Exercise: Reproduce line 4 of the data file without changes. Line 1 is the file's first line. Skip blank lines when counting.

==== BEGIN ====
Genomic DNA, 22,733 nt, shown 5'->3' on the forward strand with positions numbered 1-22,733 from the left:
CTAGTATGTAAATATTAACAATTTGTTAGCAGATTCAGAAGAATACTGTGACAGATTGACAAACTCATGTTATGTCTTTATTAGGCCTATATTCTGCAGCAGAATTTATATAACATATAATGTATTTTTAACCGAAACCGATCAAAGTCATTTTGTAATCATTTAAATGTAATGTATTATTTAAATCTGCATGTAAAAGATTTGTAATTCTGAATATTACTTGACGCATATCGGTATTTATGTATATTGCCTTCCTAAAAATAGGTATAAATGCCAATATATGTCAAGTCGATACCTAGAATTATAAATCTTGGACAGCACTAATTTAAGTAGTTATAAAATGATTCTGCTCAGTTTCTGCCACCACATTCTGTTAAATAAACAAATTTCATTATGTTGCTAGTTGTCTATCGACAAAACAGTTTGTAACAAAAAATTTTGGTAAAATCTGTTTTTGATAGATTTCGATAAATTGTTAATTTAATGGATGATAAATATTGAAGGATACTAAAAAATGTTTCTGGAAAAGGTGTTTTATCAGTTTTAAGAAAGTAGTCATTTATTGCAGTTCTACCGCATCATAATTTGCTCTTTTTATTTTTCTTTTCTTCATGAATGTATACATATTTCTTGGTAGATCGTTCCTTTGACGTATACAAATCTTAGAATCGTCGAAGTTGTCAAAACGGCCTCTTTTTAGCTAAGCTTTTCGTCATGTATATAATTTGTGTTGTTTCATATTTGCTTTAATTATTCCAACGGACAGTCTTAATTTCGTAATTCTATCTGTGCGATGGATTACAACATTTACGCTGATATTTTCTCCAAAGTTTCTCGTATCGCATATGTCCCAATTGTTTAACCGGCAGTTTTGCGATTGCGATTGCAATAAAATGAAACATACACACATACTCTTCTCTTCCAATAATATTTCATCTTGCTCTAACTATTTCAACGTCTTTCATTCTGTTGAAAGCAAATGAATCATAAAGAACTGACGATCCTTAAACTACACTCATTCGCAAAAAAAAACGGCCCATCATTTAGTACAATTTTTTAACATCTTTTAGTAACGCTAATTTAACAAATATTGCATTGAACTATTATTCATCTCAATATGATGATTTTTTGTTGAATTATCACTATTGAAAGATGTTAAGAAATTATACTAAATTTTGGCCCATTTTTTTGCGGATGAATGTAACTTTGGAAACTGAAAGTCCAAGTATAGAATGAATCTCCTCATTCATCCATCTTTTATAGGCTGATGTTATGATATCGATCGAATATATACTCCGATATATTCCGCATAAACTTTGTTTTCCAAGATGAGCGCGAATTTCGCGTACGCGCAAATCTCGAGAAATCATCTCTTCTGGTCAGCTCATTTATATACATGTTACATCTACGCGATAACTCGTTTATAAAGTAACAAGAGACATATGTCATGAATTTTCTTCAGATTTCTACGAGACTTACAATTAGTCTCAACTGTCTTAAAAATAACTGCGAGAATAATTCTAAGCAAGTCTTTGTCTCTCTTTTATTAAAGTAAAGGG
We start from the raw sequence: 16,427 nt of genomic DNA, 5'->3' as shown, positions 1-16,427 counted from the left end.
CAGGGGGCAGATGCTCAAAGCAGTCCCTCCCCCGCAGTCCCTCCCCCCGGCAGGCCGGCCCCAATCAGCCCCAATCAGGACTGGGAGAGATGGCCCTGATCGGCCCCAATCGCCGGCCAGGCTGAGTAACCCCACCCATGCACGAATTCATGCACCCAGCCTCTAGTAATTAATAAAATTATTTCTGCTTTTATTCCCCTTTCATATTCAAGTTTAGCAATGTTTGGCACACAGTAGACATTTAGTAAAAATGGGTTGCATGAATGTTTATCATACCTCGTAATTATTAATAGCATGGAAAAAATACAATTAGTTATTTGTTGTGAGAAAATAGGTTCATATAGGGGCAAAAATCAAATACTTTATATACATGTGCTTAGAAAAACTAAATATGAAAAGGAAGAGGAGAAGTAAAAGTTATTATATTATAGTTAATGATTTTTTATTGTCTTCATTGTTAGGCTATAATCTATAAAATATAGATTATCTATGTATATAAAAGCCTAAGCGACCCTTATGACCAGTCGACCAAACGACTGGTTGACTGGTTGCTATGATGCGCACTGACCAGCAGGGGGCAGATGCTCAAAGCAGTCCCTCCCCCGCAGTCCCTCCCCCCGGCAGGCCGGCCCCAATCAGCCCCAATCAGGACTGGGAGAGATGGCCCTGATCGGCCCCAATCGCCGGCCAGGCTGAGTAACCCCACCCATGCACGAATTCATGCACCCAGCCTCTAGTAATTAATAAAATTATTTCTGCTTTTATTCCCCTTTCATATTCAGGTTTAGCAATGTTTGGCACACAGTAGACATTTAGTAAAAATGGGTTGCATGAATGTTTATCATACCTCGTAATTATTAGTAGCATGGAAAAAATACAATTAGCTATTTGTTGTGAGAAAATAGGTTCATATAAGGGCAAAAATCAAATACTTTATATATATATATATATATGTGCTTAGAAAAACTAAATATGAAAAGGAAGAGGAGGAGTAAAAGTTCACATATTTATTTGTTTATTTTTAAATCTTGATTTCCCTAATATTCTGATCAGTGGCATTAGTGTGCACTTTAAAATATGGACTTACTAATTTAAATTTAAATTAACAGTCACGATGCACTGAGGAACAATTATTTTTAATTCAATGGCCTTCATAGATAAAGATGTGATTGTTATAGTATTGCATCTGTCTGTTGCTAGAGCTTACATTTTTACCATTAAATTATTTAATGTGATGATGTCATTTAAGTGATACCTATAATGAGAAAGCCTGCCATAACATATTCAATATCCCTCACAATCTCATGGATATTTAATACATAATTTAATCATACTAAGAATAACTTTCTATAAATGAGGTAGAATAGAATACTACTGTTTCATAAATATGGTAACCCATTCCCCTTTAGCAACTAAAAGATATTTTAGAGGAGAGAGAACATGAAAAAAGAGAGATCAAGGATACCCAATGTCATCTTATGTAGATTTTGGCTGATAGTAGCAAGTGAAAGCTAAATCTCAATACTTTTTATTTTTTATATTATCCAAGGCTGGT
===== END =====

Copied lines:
CAGGGGGCAGATGCTCAAAGCAGTCCCTCCCCCGCAGTCCCTCCCCCCGGCAGGCCGGCCCCAATCAGCCCCAATCAGGACTGGGAGAGATGGCCCTGATCGGCCCCAATCGCCGGCCAGGCTGAGTAACCCCACCCATGCACGAATTCATGCACCCAGCCTCTAGTAATTAATAAAATTATTTCTGCTTTTATTCCCCTTTCATATTCAAGTTTAGCAATGTTTGGCACACAGTAGACATTTAGTAAAAATGGGTTGCATGAATGTTTATCATACCTCGTAATTATTAATAGCATGGAAAAAATACAATTAGTTATTTGTTGTGAGAAAATAGGTTCATATAGGGGCAAAAATCAAATACTTTATATACATGTGCTTAGAAAAACTAAATATGAAAAGGAAGAGGAGAAGTAAAAGTTATTATATTATAGTTAATGATTTTTTATTGTCTTCATTGTTAGGCTATAATCTATAAAATATAGATTATCTATGTATATAAAAGCCTAAGCGACCCTTATGACCAGTCGACCAAACGACTGGTTGACTGGTTGCTATGATGCGCACTGACCAGCAGGGGGCAGATGCTCAAAGCAGTCCCTCCCCCGCAGTCCCTCCCCCCGGCAGGCCGGCCCCAATCAGCCCCAATCAGGACTGGGAGAGATGGCCCTGATCGGCCCCAATCGCCGGCCAGGCTGAGTAACCCCACCCATGCACGAATTCATGCACCCAGCCTCTAGTAATTAATAAAATTATTTCTGCTTTTATTCCCCTTTCATATTCAGGTTTAGCAATGTTTGGCACACAGTAGACATTTAGTAAAAATGGGTTGCATGAATGTTTATCATACCTCGTAATTATTAGTAGCATGGAAAAAATACAATTAGCTATTTGTTGTGAGAAAATAGGTTCATATAAGGGCAAAAATCAAATACTTTATATATATATATATATATGTGCTTAGAAAAACTAAATATGAAAAGGAAGAGGAGGAGTAAAAGTTCACATATTTATTTGTTTATTTTTAAATCTTGATTTCCCTAATATTCTGATCAGTGGCATTAGTGTGCACTTTAAAATATGGACTTACTAATTTAAATTTAAATTAACAGTCACGATGCACTGAGGAACAATTATTTTTAATTCAATGGCCTTCATAGATAAAGATGTGATTGTTATAGTATTGCATCTGTCTGTTGCTAGAGCTTACATTTTTACCATTAAATTATTTAATGTGATGATGTCATTTAAGTGATACCTATAATGAGAAAGCCTGCCATAACATATTCAATATCCCTCACAATCTCATGGATATTTAATACATAATTTAATCATACTAAGAATAACTTTCTATAAATGAGGTAGAATAGAATACTACTGTTTCATAAATATGGTAACCCATTCCCCTTTAGCAACTAAAAGATATTTTAGAGGAGAGAGAACATGAAAAAAGAGAGATCAAGGATACCCAATGTCATCTTATGTAGATTTTGGCTGATAGTAGCAAGTGAAAGCTAAATCTCAATACTTTTTATTTTTTATATTATCCAAGGCTGGT